Nearly half a million people die from cigarette smoking each year in the United States alone. Over 40,000 of those deaths are attributed to second-hand smoke. Despite these troubling statistics, an estimated 36.5 million Americans still smoke.
Tobacco smoke contains over 4,000 chemicals, some of which are known cancer causing agents. But the reason smokers continue to smoke is because of nicotine, a highly addictive substance in tobacco. However, nicotine is not the reason why cigarettes are so deadly. Burning tobacco releases the harmful chemicals.
Nicotine patches and gums are some of the methods smokers use to help kick the habit with moderate success. A new study finds that people who switch to e-cigarettes, a relatively new method of nicotine delivery, were more likely to stop smoking altogether than those who didn’t.
Known as vaping, the use of e-cigarettes has been sweeping the nation. While it may appear like smoking a traditional cigarette, what is actually being exhaled is water vapor. The ingredients used in e-cigarettes typically consist of very few ingredients. It’s usually a mixture of water, nicotine, flavor, and vegetable glycol.
The study in question analyzed and compared data from the U.S. Census between the years 2001 and 2015. The researchers found that about two-thirds of e-cigarette users tried to quit smoking compared to 40 percent of non-users.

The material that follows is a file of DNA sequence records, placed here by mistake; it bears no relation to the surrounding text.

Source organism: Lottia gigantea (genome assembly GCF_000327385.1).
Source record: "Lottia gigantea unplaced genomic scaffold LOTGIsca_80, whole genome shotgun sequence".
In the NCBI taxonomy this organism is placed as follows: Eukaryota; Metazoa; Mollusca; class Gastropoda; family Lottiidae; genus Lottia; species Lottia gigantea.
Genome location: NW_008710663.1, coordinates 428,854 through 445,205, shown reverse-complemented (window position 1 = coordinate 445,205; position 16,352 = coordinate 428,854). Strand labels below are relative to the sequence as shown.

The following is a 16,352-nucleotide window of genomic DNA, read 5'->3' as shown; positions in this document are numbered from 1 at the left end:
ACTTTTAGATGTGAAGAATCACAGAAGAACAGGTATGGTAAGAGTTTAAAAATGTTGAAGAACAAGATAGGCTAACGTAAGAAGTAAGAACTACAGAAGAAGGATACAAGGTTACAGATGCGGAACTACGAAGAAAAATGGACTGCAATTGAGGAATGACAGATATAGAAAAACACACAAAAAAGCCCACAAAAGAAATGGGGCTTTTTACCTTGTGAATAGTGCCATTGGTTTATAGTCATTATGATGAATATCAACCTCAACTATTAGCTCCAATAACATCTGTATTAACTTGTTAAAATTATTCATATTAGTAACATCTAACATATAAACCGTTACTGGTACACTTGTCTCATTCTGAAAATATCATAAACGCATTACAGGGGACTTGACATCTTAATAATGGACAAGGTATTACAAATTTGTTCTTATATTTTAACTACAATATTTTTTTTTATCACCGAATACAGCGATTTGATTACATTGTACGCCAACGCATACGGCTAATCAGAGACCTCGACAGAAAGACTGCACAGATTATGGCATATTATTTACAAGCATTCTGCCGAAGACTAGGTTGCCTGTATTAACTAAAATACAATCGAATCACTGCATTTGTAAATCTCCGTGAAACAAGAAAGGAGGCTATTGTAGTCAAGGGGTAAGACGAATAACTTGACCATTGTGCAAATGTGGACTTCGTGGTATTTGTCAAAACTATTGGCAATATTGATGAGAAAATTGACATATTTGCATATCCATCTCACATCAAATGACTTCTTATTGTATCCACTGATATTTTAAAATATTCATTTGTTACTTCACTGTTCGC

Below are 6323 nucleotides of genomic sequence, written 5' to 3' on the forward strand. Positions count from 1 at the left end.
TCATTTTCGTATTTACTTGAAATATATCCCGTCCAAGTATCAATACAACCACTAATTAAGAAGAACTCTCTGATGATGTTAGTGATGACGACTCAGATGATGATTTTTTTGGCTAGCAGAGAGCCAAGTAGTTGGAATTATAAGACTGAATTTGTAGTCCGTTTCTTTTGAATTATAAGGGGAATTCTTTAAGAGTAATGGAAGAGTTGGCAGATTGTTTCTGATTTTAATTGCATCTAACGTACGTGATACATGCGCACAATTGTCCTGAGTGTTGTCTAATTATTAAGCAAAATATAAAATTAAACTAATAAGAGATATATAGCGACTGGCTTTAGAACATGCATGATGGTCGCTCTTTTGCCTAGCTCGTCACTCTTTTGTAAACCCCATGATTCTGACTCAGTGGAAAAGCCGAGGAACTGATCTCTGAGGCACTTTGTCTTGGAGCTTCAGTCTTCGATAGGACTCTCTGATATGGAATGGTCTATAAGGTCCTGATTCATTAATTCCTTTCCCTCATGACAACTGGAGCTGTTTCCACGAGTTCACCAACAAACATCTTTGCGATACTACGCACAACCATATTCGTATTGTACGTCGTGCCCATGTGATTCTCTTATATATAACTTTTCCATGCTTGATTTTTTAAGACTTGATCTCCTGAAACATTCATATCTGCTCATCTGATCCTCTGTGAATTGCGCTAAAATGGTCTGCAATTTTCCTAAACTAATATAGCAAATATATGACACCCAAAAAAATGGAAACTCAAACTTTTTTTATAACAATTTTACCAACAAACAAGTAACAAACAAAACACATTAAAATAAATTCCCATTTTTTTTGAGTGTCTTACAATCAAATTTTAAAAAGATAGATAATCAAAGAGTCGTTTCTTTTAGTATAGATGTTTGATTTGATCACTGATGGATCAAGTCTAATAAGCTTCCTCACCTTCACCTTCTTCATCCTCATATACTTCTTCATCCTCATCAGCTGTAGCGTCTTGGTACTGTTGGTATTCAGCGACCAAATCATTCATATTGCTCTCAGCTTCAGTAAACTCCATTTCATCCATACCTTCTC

E-cigarette users were more likely to succeed in quitting for at least three months than non-users.
While it is true that the rate of quitting has remained steady at about 4.5 percent for years, the researchers found that the rate spiked to 5.6 percent between 2014 to 2015. That’s when e-cigs hit the main stream.
This spike in people quitting smoking was the first in nearly 15 years, according to the researchers.
E-cigarettes may not be entirely attributed to this though, as national anti-smoking campaigns have made significant strides in promoting smoking cessation.
However, e-cigarettes are still considered a new technology and their effects on the human body have not been extensively studied at this point in time. Years of follow-up and meticulous research will be required to fully endorse the potential smoking cessation method.
“Although the long-term safety of e-cigarettes is unclear, any ill effects are likely to be rare compared with the harms of continuing to smoke. If every smoker was to change over to e-cigarettes completely, there would be a dramatic and almost immediate public health benefit,” said Chris Bullen, a professor of public health at the University of Auckland.